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As we wrap up Environmental and Regulations Month here at Paperitalo, we would be remiss if we did not mention the minefield that regulations relating to Human Resources have become.
There is the issue of discrimination in hiring, although this one is old enough now (Civil Rights Act of 1964) that most companies have it figured out. That does not mean one cannot have the unfortunate experience of hiring someone whose intentions are not to work but to sue you. These cases seem to be fewer and fewer as time goes on and most human resource departments (and courts) are experienced at sorting them out these days.
The Americans with Disabilities Act is over 30 years old now, and most employers seem to have figured it out and, in fact, are most welcoming in this area.
It is newer ideas that can be most daunting and fraught with unanticipated expenses, lawsuits and bad press. These will all be sorted out in time, and we will all be the better for it.
Misogynistic and discriminatory behavior are so taboo these days that an employer blind to these issues probably deserves what they get in terms of bad press, lawsuits and product boycotts.
Mind altering substances (alcohol, drugs and, I make it a separate category, marijuana) continue to be challenges. You can have a no drug policy and a policy that everyone in an accident must submit to a drug test, but I am not so sure about marijuana. Marijuana leaves markers in the blood long after use and is hence a problem when trying to ascertain sobriety for making cogent decisions, operating machinery and so forth. I think there are still scientific and legal matters to work out here (note--I have never used marijuana and do not condone its use; my comments are merely from a hypothetical employer's viewpoint).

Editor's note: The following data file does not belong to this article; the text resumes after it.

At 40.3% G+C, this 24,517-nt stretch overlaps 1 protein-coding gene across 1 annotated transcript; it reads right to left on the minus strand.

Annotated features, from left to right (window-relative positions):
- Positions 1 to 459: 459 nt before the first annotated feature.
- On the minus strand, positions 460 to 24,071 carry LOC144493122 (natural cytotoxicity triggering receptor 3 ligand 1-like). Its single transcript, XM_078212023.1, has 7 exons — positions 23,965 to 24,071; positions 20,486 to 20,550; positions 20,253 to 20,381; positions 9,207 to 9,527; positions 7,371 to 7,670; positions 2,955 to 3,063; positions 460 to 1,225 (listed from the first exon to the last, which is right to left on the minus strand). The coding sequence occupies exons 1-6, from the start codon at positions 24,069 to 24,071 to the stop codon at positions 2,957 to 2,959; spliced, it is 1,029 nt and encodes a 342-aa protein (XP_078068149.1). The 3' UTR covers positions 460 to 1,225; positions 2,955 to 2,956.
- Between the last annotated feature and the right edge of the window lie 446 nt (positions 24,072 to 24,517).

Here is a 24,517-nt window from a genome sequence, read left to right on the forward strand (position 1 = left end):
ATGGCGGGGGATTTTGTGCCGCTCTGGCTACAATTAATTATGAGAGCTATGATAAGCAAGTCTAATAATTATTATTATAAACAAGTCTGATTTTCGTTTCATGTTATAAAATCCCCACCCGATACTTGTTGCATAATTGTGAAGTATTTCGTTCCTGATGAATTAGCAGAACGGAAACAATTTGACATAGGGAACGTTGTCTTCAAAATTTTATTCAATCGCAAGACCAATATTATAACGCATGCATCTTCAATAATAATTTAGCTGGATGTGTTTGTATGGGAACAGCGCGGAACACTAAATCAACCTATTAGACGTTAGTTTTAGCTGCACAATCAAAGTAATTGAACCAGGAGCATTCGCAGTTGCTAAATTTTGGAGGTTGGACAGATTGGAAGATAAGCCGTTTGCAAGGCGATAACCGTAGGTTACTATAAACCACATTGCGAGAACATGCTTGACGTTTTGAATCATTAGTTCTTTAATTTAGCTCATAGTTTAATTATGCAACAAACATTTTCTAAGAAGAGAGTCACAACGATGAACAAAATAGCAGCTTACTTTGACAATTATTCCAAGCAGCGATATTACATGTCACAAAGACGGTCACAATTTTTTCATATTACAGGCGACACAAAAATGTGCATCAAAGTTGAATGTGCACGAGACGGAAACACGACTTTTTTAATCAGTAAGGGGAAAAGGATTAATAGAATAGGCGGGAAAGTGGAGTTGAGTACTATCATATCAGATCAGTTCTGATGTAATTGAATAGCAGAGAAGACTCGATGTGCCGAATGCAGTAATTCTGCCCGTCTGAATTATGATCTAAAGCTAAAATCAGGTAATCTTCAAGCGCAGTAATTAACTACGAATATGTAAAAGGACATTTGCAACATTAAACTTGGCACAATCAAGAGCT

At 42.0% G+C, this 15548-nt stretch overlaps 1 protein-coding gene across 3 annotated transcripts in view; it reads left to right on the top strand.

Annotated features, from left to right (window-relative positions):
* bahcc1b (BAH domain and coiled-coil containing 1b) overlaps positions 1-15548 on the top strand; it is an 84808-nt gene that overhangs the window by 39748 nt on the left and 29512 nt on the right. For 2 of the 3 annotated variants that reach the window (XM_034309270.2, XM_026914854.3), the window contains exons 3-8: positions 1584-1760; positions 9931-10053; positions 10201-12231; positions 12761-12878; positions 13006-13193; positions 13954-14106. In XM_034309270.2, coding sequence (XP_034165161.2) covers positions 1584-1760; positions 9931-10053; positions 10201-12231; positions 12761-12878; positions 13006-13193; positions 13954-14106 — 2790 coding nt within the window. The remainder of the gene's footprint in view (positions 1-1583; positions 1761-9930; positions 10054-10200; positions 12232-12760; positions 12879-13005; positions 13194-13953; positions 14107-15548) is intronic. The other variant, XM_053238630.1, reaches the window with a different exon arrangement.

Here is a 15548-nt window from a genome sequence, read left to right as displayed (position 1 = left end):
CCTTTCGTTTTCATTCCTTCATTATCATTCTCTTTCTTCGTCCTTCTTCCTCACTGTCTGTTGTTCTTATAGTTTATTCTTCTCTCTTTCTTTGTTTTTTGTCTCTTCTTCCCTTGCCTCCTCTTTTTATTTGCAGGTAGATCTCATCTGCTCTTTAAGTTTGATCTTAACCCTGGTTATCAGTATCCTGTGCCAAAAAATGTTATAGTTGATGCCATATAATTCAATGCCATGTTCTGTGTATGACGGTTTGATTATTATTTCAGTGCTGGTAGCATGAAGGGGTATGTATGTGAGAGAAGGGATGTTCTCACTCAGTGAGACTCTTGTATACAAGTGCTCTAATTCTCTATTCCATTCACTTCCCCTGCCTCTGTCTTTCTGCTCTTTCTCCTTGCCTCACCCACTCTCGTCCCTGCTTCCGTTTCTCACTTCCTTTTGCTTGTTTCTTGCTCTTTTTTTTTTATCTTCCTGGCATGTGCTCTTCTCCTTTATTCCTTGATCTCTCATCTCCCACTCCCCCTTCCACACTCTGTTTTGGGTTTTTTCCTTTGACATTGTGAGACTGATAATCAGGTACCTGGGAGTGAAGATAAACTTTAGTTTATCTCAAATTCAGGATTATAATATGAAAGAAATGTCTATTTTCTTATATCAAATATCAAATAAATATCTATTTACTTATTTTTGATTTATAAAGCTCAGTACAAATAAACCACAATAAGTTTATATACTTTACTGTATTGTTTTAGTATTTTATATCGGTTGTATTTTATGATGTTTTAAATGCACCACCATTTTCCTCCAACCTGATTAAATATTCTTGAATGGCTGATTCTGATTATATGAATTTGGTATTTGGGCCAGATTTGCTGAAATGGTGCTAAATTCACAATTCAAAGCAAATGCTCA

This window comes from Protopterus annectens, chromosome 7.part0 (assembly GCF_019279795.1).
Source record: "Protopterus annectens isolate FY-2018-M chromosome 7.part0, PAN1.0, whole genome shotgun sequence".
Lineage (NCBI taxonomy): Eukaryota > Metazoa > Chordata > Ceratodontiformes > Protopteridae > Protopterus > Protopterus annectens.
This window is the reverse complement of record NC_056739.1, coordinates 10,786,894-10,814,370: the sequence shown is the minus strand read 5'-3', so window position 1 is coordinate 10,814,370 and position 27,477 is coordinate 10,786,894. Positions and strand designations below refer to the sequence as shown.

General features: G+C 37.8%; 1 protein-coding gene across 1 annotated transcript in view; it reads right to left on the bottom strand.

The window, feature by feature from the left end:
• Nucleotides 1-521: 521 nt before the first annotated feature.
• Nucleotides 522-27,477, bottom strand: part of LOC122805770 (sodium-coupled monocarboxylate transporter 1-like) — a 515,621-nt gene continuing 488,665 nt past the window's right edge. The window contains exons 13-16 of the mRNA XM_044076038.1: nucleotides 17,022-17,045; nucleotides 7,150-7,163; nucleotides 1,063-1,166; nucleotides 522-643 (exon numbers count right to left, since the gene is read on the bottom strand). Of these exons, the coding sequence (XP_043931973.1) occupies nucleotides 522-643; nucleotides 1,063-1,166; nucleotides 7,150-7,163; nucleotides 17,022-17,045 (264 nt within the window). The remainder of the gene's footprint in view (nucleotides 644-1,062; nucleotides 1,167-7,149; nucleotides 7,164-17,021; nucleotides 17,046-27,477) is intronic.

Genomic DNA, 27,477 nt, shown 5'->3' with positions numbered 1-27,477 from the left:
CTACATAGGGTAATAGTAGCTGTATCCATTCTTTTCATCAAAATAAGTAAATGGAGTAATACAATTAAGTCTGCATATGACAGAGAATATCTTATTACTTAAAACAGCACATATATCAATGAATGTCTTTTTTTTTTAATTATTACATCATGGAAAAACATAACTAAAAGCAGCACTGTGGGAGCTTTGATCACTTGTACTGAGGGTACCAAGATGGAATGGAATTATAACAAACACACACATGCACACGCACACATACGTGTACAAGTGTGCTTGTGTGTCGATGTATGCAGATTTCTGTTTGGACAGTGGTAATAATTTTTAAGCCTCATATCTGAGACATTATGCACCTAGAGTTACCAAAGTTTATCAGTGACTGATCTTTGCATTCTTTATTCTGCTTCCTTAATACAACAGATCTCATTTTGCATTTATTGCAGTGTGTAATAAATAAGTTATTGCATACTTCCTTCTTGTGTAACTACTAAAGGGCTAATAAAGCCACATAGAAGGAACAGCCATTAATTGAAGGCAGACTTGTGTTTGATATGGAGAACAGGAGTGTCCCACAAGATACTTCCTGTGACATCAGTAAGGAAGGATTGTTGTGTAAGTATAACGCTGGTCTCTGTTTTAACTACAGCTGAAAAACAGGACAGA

The newest minefield is maternity/paternity time off after the birth of a child. Laws vary somewhat by state and for employers with multi-state offices, sorting this out can be a problem. Our daughter-in-law is pregnant right now and is due in early September. Her employer chooses to give her a month off ahead of her due date as well as three months afterwards--all paid time off. This is beyond the legal requirements but what her employer deems necessary when competing against their industry peers.
I have heard of cases of misuse, too. An employee is assigned to a time sensitive project, and suddenly, about the time the events for which they were specially trained arrive, they announce their spouse is due in a couple of weeks and they will be off from work as allowed by the state law. This time off happens to be during the time of the event for which they were trained. What do you do about this? Time to have the HR department check on several legal issues (can you even make your employee tell you their spouse is pregnant, for instance). In fact, this is one you should check out today so that you are properly prepared and legal for any upcoming decisions.
Well, we got through environmental and regulations month. Next up, next week: it is August and time for Pulp Rats!
Be safe and we will talk next week. Or should I say, Fos will talk next week?
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